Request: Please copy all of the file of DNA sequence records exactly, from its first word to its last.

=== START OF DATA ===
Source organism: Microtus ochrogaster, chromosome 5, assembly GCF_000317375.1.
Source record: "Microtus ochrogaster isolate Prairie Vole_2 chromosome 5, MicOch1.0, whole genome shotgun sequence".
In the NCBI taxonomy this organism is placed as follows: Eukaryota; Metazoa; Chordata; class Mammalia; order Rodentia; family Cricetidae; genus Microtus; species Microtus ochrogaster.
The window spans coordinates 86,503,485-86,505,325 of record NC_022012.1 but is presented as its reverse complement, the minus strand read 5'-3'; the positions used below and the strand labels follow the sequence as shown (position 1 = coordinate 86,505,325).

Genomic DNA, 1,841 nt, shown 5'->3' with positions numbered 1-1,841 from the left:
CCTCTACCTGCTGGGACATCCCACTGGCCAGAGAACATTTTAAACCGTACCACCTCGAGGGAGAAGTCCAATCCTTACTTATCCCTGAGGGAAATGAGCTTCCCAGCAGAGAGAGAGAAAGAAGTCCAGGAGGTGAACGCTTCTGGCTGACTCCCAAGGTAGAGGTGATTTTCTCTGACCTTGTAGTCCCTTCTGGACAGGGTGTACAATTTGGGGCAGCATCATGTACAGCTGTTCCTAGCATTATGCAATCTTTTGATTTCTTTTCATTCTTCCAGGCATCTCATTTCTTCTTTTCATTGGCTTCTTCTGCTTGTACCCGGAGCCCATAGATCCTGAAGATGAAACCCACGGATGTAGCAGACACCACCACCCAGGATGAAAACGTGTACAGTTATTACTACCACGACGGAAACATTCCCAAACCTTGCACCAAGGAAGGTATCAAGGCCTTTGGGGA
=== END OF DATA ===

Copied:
Source organism: Microtus ochrogaster, chromosome 5, assembly GCF_000317375.1.
Source record: "Microtus ochrogaster isolate Prairie Vole_2 chromosome 5, MicOch1.0, whole genome shotgun sequence".
In the NCBI taxonomy this organism is placed as follows: Eukaryota; Metazoa; Chordata; class Mammalia; order Rodentia; family Cricetidae; genus Microtus; species Microtus ochrogaster.
The window spans coordinates 86,503,485-86,505,325 of record NC_022012.1 but is presented as its reverse complement, the minus strand read 5'-3'; the positions used below and the strand labels follow the sequence as shown (position 1 = coordinate 86,505,325).

Genomic DNA, 1,841 nt, shown 5'->3' with positions numbered 1-1,841 from the left:
CCTCTACCTGCTGGGACATCCCACTGGCCAGAGAACATTTTAAACCGTACCACCTCGAGGGAGAAGTCCAATCCTTACTTATCCCTGAGGGAAATGAGCTTCCCAGCAGAGAGAGAGAAAGAAGTCCAGGAGGTGAACGCTTCTGGCTGACTCCCAAGGTAGAGGTGATTTTCTCTGACCTTGTAGTCCCTTCTGGACAGGGTGTACAATTTGGGGCAGCATCATGTACAGCTGTTCCTAGCATTATGCAATCTTTTGATTTCTTTTCATTCTTCCAGGCATCTCATTTCTTCTTTTCATTGGCTTCTTCTGCTTGTACCCGGAGCCCATAGATCCTGAAGATGAAACCCACGGATGTAGCAGACACCACCACCCAGGATGAAAACGTGTACAGTTATTACTACCACGACGGAAACATTCCCAAACCTTGCACCAAGGAAGGTATCAAGGCCTTTGGGGA